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Ethiopia: Washington Update



  08:48:53 pm, by admin   , 542 words  
Categories: Washington Update

Ethiopia: Washington Update

Ethiopia: Washington Update

By Mesfin Mekonen

Over 1,000 Ethiopians and Ethiopian-Americans demonstrated in front of the White House last week to protest the Ethiopian government's human rights abuses to Amhara Ethiopians. The protests demanded a stop to the forced displacement of Ethiopians. Protestors asked the Obama administration to investigate human rights abuses in Ethiopia. Organizers of the demonstration are planning a similar event in front of the World Bank's Washington headquarters on April 20th at 8am.

Although U.S. State Department officials publicly claim that the U.S. government is promoting democracy and human rights throughout the world, human rights groups say the U.S. is giving a "free pass" to dictators who help U.S. anti-terrorism efforts. A recent Washington Post article cited the example of Ethiopia, quoting human rights groups accusing "the U.S. government of holding its tongue about political repression in Ethiopia." The article added: "The countries that cooperate with us get at least a free pass,” acknowledged a senior U.S. official who specializes in Africa but spoke on condition of anonymity to avoid retribution. “Whereas other countries that don’t cooperate, we ream them as best we can.”

Johnnie Carson, who recently resigned as the State Department's top official responsible for Africa, made the customary comments in response to questions from the Washington Post. “These security relationships do not provide an excuse for us not to engage fully with the leaders of all of these countries on the very fundamental principles that are at the heart of our policy: strengthening democratic institutions.” Carson did not, however, provide any concrete examples of the U.S. taking on African dictators who support the war on terrorism. The Post article is at:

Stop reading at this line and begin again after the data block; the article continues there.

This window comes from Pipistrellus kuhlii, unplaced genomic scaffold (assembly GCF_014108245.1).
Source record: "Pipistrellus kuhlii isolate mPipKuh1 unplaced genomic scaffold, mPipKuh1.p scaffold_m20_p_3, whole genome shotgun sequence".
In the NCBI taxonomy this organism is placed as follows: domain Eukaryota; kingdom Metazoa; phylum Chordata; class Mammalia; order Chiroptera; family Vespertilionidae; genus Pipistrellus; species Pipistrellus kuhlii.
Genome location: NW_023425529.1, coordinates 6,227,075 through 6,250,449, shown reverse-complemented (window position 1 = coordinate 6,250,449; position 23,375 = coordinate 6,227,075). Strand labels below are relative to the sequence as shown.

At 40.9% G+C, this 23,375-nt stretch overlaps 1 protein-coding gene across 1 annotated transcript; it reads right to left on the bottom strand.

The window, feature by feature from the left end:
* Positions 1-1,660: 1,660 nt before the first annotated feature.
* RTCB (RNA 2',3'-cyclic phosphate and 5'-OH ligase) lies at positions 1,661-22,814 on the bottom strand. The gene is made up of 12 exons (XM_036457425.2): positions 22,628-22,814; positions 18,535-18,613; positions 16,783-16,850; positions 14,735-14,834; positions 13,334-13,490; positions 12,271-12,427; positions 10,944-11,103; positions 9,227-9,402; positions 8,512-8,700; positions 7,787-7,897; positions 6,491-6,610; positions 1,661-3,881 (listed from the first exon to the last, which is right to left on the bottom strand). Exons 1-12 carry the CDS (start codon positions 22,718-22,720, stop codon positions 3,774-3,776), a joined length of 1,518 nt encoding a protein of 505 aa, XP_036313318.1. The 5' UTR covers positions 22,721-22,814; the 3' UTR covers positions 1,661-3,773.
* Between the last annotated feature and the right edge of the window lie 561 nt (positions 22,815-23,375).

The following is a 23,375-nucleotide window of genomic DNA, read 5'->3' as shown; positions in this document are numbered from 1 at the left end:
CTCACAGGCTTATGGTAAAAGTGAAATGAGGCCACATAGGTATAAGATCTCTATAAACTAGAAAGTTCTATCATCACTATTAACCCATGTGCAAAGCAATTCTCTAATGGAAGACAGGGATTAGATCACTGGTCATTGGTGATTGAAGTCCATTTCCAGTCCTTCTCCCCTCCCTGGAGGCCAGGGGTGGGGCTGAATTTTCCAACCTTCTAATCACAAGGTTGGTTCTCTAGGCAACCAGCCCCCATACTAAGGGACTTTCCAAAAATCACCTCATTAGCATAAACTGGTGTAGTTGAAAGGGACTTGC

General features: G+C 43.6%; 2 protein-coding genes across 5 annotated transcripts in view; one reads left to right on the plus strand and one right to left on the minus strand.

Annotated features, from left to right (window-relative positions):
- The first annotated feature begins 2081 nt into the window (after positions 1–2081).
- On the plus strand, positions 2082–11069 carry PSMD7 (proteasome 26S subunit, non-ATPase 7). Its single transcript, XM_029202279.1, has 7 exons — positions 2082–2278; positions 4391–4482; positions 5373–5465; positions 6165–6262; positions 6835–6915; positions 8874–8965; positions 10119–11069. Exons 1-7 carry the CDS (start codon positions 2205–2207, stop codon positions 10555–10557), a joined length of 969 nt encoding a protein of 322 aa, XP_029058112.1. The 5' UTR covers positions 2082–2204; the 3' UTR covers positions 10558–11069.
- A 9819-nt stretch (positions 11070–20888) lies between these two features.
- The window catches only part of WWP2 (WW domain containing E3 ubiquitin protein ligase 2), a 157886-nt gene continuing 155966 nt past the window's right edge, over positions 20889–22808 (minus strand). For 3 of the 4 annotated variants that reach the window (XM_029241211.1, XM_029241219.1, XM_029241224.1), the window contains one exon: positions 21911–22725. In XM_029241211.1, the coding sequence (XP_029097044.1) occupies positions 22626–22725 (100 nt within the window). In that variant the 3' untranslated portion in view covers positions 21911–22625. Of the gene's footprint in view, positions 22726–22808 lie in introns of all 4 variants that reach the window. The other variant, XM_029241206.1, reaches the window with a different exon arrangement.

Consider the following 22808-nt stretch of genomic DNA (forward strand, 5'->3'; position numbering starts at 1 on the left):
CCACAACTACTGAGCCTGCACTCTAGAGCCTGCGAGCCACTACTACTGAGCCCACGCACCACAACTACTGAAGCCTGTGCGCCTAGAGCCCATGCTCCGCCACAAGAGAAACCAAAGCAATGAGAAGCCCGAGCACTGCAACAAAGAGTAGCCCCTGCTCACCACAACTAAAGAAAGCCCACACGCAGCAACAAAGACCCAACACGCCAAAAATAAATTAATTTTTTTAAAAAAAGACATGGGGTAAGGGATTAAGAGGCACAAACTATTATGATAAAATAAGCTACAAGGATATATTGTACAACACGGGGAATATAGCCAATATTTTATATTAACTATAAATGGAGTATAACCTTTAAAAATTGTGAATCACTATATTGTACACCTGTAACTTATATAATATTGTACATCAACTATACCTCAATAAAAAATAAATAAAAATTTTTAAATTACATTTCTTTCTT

The House subcommittee on Africa, global health, global human rights and international organizations held an illuminating hearing on democracy in Africa on April 16. The hearing focused on U.S. support for elections in Kenya, but many of the issues discussed are applicable to Ethiopia. A representative of the National Democratic Institute discussed the importance of creating a democratic ecosystem and warned against believing that the act of voting defines democracy. He said: " Ultimately, it is the people of a country who determine the credibility of their elections and the country’s democratic development. Additionally, while elections are a key ingredient of democracy, it should be understood that they are not synonymous with democracy."

The message for Ethiopia is clear. Democracy and democratic institutions must exist 365 days a year, not just on voting day. For example, it is ridiculous to think Ethiopia or any other country can have fair, free elections in the absence of access to a free press, in the context of harassment and violence against opposition politicians, and when there is no freedom of assembly.

In his opening statement, Representative Chris Smith (R-N.J.) noted the upcoming election in Ethiopia. "Ethiopia’s next election will replace the late
Prime Minister Meles Zenawi and also will determine whether the political opposition will have more space to operate than in previous elections."

Hopefully Smith, the U.S. Congress, the State Department and media will investigate the human rights abuses that are endemic in Ethiopia. Pressure from the outside world can help bring about change in Ethiopia, and the first step toward creating that pressure is create awareness of the situation.

1 comment

Comment from: Enetebaber [Visitor]

Thank you for the update.

Keep it up

04/23/13 @ 14:37



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